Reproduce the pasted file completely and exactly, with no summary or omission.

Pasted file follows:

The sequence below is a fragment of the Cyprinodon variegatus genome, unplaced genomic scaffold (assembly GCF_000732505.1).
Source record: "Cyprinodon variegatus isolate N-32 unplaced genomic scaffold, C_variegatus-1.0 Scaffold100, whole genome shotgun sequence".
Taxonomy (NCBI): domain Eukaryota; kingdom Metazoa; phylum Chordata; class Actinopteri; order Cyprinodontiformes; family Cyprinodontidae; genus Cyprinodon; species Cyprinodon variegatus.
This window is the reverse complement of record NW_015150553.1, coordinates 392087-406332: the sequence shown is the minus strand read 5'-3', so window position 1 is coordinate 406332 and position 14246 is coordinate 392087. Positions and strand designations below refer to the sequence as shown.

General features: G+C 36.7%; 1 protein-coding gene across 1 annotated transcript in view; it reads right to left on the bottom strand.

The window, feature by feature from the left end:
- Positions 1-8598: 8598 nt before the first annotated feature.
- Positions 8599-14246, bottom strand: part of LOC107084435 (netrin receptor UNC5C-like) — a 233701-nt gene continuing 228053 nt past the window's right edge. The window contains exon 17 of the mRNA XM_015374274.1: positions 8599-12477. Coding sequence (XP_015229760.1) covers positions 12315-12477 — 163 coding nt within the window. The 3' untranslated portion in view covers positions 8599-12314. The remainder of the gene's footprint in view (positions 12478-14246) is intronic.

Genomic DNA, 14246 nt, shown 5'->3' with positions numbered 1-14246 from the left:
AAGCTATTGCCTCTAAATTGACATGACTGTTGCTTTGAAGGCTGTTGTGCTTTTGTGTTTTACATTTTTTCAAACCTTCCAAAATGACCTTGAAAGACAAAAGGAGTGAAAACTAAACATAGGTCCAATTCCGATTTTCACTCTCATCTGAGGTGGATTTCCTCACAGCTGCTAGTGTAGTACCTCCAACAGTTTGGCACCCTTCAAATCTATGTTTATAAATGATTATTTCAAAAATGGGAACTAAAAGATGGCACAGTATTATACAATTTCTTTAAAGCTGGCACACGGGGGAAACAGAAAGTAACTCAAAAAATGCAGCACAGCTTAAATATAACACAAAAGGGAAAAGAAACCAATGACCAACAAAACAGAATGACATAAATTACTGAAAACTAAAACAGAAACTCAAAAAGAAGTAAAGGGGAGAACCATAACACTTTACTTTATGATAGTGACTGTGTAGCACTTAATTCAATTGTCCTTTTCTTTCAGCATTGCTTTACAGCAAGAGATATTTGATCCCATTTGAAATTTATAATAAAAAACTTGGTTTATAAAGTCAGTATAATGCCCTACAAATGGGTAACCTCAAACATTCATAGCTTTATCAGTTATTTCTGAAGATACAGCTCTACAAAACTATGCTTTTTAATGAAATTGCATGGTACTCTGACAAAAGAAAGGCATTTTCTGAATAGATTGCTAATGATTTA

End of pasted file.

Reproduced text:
The sequence below is a fragment of the Cyprinodon variegatus genome, unplaced genomic scaffold (assembly GCF_000732505.1).
Source record: "Cyprinodon variegatus isolate N-32 unplaced genomic scaffold, C_variegatus-1.0 Scaffold100, whole genome shotgun sequence".
Taxonomy (NCBI): domain Eukaryota; kingdom Metazoa; phylum Chordata; class Actinopteri; order Cyprinodontiformes; family Cyprinodontidae; genus Cyprinodon; species Cyprinodon variegatus.
This window is the reverse complement of record NW_015150553.1, coordinates 392087-406332: the sequence shown is the minus strand read 5'-3', so window position 1 is coordinate 406332 and position 14246 is coordinate 392087. Positions and strand designations below refer to the sequence as shown.

General features: G+C 36.7%; 1 protein-coding gene across 1 annotated transcript in view; it reads right to left on the bottom strand.

The window, feature by feature from the left end:
- Positions 1-8598: 8598 nt before the first annotated feature.
- Positions 8599-14246, bottom strand: part of LOC107084435 (netrin receptor UNC5C-like) — a 233701-nt gene continuing 228053 nt past the window's right edge. The window contains exon 17 of the mRNA XM_015374274.1: positions 8599-12477. Coding sequence (XP_015229760.1) covers positions 12315-12477 — 163 coding nt within the window. The 3' untranslated portion in view covers positions 8599-12314. The remainder of the gene's footprint in view (positions 12478-14246) is intronic.

Genomic DNA, 14246 nt, shown 5'->3' with positions numbered 1-14246 from the left:
AAGCTATTGCCTCTAAATTGACATGACTGTTGCTTTGAAGGCTGTTGTGCTTTTGTGTTTTACATTTTTTCAAACCTTCCAAAATGACCTTGAAAGACAAAAGGAGTGAAAACTAAACATAGGTCCAATTCCGATTTTCACTCTCATCTGAGGTGGATTTCCTCACAGCTGCTAGTGTAGTACCTCCAACAGTTTGGCACCCTTCAAATCTATGTTTATAAATGATTATTTCAAAAATGGGAACTAAAAGATGGCACAGTATTATACAATTTCTTTAAAGCTGGCACACGGGGGAAACAGAAAGTAACTCAAAAAATGCAGCACAGCTTAAATATAACACAAAAGGGAAAAGAAACCAATGACCAACAAAACAGAATGACATAAATTACTGAAAACTAAAACAGAAACTCAAAAAGAAGTAAAGGGGAGAACCATAACACTTTACTTTATGATAGTGACTGTGTAGCACTTAATTCAATTGTCCTTTTCTTTCAGCATTGCTTTACAGCAAGAGATATTTGATCCCATTTGAAATTTATAATAAAAAACTTGGTTTATAAAGTCAGTATAATGCCCTACAAATGGGTAACCTCAAACATTCATAGCTTTATCAGTTATTTCTGAAGATACAGCTCTACAAAACTATGCTTTTTAATGAAATTGCATGGTACTCTGACAAAAGAAAGGCATTTTCTGAATAGATTGCTAATGATTTA